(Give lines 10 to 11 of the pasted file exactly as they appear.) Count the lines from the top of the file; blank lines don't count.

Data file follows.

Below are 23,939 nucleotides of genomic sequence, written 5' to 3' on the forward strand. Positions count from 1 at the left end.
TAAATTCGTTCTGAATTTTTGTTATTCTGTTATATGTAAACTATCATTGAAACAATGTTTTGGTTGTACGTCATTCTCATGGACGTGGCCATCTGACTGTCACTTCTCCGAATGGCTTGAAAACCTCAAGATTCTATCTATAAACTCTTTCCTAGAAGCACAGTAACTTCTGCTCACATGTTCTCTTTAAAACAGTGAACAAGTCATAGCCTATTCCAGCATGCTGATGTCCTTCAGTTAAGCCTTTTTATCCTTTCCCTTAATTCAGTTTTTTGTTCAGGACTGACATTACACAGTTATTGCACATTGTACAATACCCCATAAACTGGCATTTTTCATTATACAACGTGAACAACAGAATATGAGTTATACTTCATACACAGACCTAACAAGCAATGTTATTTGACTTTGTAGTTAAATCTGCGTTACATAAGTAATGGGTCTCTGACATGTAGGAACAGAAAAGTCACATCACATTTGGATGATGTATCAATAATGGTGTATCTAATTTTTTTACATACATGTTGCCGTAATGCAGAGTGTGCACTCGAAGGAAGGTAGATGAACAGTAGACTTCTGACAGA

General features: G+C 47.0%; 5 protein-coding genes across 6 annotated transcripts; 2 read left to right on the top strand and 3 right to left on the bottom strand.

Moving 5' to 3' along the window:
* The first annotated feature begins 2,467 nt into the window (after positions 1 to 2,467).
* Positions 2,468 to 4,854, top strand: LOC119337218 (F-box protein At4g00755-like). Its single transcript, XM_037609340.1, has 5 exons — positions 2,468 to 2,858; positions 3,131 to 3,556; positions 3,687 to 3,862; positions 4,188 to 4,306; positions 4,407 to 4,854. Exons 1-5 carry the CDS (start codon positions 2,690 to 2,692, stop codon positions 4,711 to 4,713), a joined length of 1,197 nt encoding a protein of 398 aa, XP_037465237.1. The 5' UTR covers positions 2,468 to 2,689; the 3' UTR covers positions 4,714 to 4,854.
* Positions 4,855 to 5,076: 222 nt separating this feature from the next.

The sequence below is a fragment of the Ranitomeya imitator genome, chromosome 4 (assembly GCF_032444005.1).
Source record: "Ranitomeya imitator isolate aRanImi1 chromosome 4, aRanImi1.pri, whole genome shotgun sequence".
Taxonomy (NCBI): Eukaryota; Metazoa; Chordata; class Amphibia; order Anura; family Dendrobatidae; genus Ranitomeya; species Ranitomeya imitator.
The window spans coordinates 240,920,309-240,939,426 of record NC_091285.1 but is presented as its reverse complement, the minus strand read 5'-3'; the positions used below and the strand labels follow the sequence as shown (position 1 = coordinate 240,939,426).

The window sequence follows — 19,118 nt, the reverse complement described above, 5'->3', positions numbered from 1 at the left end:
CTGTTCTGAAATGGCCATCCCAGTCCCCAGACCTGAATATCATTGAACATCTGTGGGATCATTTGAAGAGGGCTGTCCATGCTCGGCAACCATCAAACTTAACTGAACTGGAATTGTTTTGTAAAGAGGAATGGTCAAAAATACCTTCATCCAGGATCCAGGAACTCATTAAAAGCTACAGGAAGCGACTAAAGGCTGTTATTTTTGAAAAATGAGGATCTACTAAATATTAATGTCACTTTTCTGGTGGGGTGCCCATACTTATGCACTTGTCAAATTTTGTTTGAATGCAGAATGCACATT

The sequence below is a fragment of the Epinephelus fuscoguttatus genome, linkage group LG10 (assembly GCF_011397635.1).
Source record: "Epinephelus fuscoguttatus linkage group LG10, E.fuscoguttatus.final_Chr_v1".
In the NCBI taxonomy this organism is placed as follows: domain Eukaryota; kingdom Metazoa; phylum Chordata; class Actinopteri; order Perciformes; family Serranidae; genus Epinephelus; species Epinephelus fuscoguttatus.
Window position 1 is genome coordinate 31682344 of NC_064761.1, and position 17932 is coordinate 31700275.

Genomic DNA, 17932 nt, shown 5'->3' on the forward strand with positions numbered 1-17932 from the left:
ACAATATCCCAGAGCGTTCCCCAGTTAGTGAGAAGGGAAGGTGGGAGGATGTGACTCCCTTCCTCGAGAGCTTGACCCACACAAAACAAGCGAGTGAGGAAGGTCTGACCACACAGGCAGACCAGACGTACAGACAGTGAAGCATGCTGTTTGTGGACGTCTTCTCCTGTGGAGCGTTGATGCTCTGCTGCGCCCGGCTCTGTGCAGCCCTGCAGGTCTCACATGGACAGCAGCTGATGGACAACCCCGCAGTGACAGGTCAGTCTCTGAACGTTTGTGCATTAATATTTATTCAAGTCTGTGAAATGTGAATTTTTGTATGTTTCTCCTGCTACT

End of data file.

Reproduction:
Taxonomy (NCBI): Eukaryota; Metazoa; Chordata; class Amphibia; order Anura; family Dendrobatidae; genus Ranitomeya; species Ranitomeya imitator.
The window spans coordinates 240,920,309-240,939,426 of record NC_091285.1 but is presented as its reverse complement, the minus strand read 5'-3'; the positions used below and the strand labels follow the sequence as shown (position 1 = coordinate 240,939,426).